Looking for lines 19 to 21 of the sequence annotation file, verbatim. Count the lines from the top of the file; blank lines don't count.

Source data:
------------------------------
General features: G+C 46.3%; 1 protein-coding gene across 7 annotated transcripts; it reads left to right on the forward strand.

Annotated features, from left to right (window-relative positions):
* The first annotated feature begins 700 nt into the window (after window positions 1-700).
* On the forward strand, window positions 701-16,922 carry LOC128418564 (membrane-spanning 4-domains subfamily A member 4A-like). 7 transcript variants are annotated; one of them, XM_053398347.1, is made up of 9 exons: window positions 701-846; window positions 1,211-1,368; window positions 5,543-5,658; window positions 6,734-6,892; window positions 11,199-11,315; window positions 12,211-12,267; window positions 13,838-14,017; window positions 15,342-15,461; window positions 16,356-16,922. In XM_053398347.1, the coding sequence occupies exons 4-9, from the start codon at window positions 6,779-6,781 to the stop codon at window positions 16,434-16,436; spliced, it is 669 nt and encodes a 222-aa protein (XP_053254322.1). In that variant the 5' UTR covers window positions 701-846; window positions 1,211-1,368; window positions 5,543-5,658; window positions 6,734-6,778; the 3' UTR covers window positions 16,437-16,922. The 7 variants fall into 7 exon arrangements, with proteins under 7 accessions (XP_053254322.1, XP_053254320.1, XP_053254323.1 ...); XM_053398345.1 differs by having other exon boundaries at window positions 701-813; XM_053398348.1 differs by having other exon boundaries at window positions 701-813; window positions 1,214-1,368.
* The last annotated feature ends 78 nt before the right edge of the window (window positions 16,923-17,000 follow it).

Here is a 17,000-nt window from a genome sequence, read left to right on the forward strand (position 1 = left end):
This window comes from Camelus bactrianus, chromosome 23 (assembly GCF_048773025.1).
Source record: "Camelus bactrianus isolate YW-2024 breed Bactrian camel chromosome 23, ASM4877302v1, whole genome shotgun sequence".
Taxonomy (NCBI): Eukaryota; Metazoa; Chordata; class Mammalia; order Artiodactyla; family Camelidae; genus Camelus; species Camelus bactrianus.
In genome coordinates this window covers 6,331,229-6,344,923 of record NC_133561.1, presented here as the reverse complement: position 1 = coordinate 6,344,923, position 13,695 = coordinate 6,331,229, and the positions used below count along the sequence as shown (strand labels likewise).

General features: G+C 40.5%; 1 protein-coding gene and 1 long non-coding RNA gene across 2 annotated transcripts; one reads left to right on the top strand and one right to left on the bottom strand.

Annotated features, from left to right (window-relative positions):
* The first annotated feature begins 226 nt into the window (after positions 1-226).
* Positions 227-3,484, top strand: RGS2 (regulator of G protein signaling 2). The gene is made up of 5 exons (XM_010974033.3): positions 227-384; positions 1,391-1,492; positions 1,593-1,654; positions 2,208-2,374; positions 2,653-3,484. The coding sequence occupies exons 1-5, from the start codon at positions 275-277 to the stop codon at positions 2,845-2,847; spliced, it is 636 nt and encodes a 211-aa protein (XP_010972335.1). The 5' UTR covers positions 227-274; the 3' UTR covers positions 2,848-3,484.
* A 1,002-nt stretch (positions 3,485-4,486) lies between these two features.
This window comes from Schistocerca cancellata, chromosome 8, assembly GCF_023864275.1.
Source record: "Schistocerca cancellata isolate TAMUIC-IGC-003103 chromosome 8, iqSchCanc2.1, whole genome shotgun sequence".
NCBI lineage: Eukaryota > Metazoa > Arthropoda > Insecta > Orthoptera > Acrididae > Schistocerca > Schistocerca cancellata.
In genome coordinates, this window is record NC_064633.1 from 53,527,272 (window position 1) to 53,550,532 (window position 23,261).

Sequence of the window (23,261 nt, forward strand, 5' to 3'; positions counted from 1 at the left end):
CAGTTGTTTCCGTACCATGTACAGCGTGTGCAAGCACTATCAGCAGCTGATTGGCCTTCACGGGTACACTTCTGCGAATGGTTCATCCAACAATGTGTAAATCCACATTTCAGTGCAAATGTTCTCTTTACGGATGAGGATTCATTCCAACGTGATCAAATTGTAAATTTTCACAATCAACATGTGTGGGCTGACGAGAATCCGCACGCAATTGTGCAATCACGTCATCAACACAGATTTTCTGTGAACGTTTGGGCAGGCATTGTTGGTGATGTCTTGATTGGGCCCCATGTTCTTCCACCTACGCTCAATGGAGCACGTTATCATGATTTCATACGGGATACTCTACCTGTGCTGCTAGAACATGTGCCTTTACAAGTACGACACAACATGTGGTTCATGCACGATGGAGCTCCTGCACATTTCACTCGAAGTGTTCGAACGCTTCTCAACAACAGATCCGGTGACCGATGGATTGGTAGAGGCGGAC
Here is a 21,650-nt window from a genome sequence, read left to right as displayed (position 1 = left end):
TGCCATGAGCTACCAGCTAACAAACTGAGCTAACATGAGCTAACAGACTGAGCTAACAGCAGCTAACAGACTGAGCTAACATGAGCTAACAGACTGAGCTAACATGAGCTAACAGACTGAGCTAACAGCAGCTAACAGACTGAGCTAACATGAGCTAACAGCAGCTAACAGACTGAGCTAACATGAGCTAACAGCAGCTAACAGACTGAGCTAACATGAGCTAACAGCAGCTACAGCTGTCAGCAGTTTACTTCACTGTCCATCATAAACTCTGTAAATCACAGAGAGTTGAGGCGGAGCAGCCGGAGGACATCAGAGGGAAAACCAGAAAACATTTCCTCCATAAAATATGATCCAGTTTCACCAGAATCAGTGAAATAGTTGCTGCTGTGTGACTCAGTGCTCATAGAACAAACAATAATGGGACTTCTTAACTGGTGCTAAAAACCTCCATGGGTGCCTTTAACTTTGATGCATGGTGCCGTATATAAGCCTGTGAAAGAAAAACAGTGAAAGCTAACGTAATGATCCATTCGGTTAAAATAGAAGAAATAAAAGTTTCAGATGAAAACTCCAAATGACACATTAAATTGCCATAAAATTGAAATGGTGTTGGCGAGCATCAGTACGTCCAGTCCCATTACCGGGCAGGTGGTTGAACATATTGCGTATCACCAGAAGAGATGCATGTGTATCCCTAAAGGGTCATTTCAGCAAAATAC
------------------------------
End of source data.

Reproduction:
In genome coordinates, this window is record NC_064633.1 from 53,527,272 (window position 1) to 53,550,532 (window position 23,261).

Sequence of the window (23,261 nt, forward strand, 5' to 3'; positions counted from 1 at the left end):
CAGTTGTTTCCGTACCATGTACAGCGTGTGCAAGCACTATCAGCAGCTGATTGGCCTTCACGGGTACACTTCTGCGAATGGTTCATCCAACAATGTGTAAATCCACATTTCAGTGCAAATGTTCTCTTTACGGATGAGGATTCATTCCAACGTGATCAAATTGTAAATTTTCACAATCAACATGTGTGGGCTGACGAGAATCCGCACGCAATTGTGCAATCACGTCATCAACACAGATTTTCTGTGAACGTTTGGGCAGGCATTGTTGGTGATGTCTTGATTGGGCCCCATGTTCTTCCACCTACGCTCAATGGAGCACGTTATCATGATTTCATACGGGATACTCTACCTGTGCTGCTAGAACATGTGCCTTTACAAGTACGACACAACATGTGGTTCATGCACGATGGAGCTCCTGCACATTTCACTCGAAGTGTTCGAACGCTTCTCAACAACAGATCCGGTGACCGATGGATTGGTAGAGGCGGAC